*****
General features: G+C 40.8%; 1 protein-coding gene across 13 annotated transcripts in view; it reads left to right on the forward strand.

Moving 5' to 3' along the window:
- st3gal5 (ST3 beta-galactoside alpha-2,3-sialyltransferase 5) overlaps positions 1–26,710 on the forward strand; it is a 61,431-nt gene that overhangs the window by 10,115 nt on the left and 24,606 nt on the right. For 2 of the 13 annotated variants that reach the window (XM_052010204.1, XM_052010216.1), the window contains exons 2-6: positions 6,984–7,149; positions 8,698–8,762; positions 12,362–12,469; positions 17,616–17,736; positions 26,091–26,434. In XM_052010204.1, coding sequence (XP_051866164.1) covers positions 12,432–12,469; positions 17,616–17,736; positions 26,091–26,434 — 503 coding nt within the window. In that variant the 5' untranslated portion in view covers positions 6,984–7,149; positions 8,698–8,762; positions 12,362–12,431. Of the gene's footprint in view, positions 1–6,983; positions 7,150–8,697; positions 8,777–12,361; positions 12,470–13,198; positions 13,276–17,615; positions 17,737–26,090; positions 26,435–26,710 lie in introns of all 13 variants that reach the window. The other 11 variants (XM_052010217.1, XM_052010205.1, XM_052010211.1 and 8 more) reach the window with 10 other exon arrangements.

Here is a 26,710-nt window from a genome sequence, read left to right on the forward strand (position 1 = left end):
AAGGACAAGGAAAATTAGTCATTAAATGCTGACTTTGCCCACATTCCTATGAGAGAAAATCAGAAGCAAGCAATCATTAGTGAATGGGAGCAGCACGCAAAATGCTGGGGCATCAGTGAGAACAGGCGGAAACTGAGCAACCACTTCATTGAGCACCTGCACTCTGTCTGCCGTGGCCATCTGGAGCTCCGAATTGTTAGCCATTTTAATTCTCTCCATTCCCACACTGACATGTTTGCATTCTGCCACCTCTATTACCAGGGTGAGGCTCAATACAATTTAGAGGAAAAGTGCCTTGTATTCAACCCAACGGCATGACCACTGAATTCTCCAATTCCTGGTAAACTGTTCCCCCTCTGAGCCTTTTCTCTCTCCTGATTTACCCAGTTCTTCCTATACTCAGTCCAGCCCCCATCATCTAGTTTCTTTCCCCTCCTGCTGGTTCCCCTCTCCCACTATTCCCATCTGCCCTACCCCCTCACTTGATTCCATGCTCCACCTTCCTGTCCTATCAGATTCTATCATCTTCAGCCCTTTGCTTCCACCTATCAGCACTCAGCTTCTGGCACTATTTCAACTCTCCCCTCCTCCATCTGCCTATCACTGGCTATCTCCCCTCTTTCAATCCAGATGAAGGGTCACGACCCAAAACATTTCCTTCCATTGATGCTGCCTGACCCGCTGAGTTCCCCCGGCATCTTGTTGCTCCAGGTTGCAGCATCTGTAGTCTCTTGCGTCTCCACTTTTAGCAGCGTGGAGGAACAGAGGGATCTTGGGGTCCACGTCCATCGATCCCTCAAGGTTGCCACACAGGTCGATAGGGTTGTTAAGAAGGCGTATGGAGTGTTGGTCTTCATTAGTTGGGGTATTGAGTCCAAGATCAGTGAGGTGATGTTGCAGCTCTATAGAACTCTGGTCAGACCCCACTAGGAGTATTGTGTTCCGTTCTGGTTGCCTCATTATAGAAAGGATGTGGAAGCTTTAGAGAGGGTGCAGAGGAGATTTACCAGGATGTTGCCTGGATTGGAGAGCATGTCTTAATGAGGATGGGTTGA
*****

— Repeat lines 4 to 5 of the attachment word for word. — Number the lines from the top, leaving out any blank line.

Here is a 26,710-nt window from a genome sequence, read left to right on the forward strand (position 1 = left end):
AAGGACAAGGAAAATTAGTCATTAAATGCTGACTTTGCCCACATTCCTATGAGAGAAAATCAGAAGCAAGCAATCATTAGTGAATGGGAGCAGCACGCAAAATGCTGGGGCATCAGTGAGAACAGGCGGAAACTGAGCAACCACTTCATTGAGCACCTGCACTCTGTCTGCCGTGGCCATCTGGAGCTCCGAATTGTTAGCCATTTTAATTCTCTCCATTCCCACACTGACATGTTTGCATTCTGCCACCTCTATTACCAGGGTGAGGCTCAATACAATTTAGAGGAAAAGTGCCTTGTATTCAACCCAACGGCATGACCACTGAATTCTCCAATTCCTGGTAAACTGTTCCCCCTCTGAGCCTTTTCTCTCTCCTGATTTACCCAGTTCTTCCTATACTCAGTCCAGCCCCCATCATCTAGTTTCTTTCCCCTCCTGCTGGTTCCCCTCTCCCACTATTCCCATCTGCCCTACCCCCTCACTTGATTCCATGCTCCACCTTCCTGTCCTATCAGATTCTATCATCTTCAGCCCTTTGCTTCCACCTATCAGCACTCAGCTTCTGGCACTATTTCAACTCTCCCCTCCTCCATCTGCCTATCACTGGCTATCTCCCCTCTTTCAATCCAGATGAAGGGTCACGACCCAAAACATTTCCTTCCATTGATGCTGCCTGACCCGCTGAGTTCCCCCGGCATCTTGTTGCTCCAGGTTGCAGCATCTGTAGTCTCTTGCGTCTCCACTTTTAGCAGCGTGGAGGAACAGAGGGATCTTGGGGTCCACGTCCATCGATCCCTCAAGGTTGCCACACAGGTCGATAGGGTTGTTAAGAAGGCGTATGGAGTGTTGGTCTTCATTAGTTGGGGTATTGAGTCCAAGATCAGTGAGGTGATGTTGCAGCTCTATAGAACTCTGGTCAGACCCCACTAGGAGTATTGTGTTCCGTTCTGGTTGCCTCATTATAGAAAGGATGTGGAAGCTTTAGAGAGGGTGCAGAGGAGATTTACCAGGATGTTGCCTGGATTGGAGAGCATGTCTTAATGAGGATGGGTTGA